By Jesse Emspak
An enormous explosion, rivaling the most powerful outbursts in the universe, called a supernova, has been created in a lab, along with the associated shock wave of charged particles, scientists report.
The scientists from the University of Oxford weren’t just looking to blow things up. Led by Gianluca Gregori and graduate student Jena Meinecke, the team wanted to know why the magnetic fields in Cassiopeia A, the remains of a star that exploded in a supernova, are intense and uneven in some places, taking on odd shapes. The experiment could also shed light on why magnetic fields in intergalactic space are a million billion times stronger than theory predicts.
Current theories say that the measured fields in interstellar space should be about 10-21 Gauss, with the Gauss being a unit of magnetic field strength. (Earth’s magnetic field varies from 0.25 to 0.65 Gauss, depending on where you are).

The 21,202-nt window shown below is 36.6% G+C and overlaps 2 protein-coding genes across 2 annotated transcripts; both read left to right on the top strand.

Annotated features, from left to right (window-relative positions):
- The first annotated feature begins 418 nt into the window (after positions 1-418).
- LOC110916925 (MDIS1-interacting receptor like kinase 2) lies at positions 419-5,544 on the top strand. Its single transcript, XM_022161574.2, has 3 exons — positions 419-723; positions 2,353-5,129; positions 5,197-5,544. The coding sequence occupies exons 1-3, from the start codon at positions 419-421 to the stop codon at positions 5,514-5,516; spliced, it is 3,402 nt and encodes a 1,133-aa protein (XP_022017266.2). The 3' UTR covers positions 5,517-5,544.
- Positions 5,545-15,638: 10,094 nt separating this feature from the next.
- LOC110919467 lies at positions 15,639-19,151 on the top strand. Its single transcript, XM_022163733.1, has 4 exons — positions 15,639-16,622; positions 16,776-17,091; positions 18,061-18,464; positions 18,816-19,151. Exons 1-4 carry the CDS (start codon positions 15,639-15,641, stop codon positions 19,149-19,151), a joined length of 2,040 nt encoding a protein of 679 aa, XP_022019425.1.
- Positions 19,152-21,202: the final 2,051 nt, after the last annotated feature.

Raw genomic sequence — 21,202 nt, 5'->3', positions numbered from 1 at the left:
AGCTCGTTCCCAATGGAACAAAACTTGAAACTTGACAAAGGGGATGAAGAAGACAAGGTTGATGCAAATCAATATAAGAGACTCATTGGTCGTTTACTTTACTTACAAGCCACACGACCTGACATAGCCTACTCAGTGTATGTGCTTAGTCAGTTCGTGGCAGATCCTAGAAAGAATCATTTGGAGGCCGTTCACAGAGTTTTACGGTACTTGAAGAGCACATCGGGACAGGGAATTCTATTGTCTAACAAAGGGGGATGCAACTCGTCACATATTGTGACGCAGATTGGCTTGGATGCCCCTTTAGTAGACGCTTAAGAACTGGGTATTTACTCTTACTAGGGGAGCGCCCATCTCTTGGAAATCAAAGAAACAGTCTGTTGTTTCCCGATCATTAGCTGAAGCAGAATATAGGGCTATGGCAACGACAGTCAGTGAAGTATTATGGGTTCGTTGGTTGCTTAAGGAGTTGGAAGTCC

The uniformity is because when Earthlings look deep into space, they see the cosmic background radiation, which is a microwave signal that’s an echo of the Big Bang that began the whole universe. That background radiation looks pretty much the same everywhere.
“It’s very smooth, very uniform,” Gregori told Live Science. The smoothness means the space between stars doesn’t produce much electric charge, leading to a very weak — and uniform — magnetic field in that space.
The actual value of that charge is a million billion times stronger than what the theory says it should be. “We have this idea that whatever produced that [background] field has been amplified.”
Blowing up carbon
To help answer the question of why the universe’s magnetic field is so strong, the researchers put a rod of carbon about 500 microns (just under one-50th of an inch) into a chamber filled with argon, an inert gas at low pressure. Near the carbon, they placed a plastic grid, which served as a barrier to simulate the interstellar medium.